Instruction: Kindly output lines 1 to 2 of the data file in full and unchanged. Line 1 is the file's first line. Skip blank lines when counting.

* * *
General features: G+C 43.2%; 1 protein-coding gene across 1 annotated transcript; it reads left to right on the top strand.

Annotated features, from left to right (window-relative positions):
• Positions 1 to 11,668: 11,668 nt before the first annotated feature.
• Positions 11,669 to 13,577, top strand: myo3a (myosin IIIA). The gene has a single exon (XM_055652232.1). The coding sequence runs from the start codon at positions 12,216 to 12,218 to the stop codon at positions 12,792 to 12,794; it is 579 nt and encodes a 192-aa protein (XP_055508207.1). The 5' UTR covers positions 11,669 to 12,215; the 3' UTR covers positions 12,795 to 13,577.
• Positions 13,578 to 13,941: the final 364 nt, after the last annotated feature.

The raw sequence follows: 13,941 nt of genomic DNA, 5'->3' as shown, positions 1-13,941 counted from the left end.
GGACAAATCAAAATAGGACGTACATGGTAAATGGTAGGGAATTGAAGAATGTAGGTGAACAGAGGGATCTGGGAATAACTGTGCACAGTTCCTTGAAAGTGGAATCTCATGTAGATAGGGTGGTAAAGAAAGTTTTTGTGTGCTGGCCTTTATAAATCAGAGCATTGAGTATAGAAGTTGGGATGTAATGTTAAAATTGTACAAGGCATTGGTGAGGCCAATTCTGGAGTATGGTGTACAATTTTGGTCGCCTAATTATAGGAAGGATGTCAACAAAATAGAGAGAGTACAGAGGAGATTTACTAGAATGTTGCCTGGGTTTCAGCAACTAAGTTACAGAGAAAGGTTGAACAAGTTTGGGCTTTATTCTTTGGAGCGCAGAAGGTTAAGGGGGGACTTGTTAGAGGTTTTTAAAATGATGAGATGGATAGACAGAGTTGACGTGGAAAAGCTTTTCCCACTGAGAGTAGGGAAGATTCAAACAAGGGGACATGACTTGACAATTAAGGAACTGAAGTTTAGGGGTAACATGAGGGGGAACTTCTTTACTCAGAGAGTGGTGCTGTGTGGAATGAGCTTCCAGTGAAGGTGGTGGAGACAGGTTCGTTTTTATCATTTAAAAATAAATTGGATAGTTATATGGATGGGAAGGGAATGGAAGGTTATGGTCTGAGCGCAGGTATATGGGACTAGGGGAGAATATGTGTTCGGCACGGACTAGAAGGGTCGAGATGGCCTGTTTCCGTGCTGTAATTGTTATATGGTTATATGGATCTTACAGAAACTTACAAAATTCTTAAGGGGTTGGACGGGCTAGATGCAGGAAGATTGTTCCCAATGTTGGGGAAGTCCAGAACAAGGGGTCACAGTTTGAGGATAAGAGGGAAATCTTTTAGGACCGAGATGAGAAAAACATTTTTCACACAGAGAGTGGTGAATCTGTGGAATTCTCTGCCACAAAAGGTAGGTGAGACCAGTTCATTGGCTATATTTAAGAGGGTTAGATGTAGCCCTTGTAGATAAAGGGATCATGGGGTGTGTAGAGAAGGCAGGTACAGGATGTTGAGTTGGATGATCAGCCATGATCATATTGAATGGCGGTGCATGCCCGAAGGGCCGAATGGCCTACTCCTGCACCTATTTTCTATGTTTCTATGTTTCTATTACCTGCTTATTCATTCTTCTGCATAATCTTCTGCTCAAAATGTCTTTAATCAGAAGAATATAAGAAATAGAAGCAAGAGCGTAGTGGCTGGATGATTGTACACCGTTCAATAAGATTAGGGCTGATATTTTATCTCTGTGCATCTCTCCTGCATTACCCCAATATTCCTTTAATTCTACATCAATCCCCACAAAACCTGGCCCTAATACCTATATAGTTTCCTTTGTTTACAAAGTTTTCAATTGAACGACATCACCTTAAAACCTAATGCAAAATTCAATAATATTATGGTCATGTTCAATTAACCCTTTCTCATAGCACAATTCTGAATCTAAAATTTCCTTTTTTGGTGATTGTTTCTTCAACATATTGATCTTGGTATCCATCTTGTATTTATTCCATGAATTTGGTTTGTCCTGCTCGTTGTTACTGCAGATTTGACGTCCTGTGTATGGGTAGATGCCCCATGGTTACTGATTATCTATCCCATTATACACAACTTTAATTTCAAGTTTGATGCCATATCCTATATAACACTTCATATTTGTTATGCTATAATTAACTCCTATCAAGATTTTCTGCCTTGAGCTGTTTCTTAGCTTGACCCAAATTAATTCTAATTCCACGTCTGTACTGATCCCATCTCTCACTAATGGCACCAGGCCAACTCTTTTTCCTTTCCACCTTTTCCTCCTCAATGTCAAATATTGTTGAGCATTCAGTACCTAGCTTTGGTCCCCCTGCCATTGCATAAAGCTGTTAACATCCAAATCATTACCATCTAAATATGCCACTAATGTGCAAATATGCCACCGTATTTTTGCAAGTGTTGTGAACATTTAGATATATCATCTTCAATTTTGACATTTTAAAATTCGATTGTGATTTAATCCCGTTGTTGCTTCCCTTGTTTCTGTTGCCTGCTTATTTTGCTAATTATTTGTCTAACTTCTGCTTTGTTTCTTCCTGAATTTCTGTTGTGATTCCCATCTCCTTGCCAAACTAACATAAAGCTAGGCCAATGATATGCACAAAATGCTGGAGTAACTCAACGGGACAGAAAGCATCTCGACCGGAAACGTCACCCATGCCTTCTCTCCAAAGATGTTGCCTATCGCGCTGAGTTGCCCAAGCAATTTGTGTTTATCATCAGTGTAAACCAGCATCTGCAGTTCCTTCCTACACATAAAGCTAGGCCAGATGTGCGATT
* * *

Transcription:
General features: G+C 43.2%; 1 protein-coding gene across 1 annotated transcript; it reads left to right on the top strand.

Annotated features, from left to right (window-relative positions):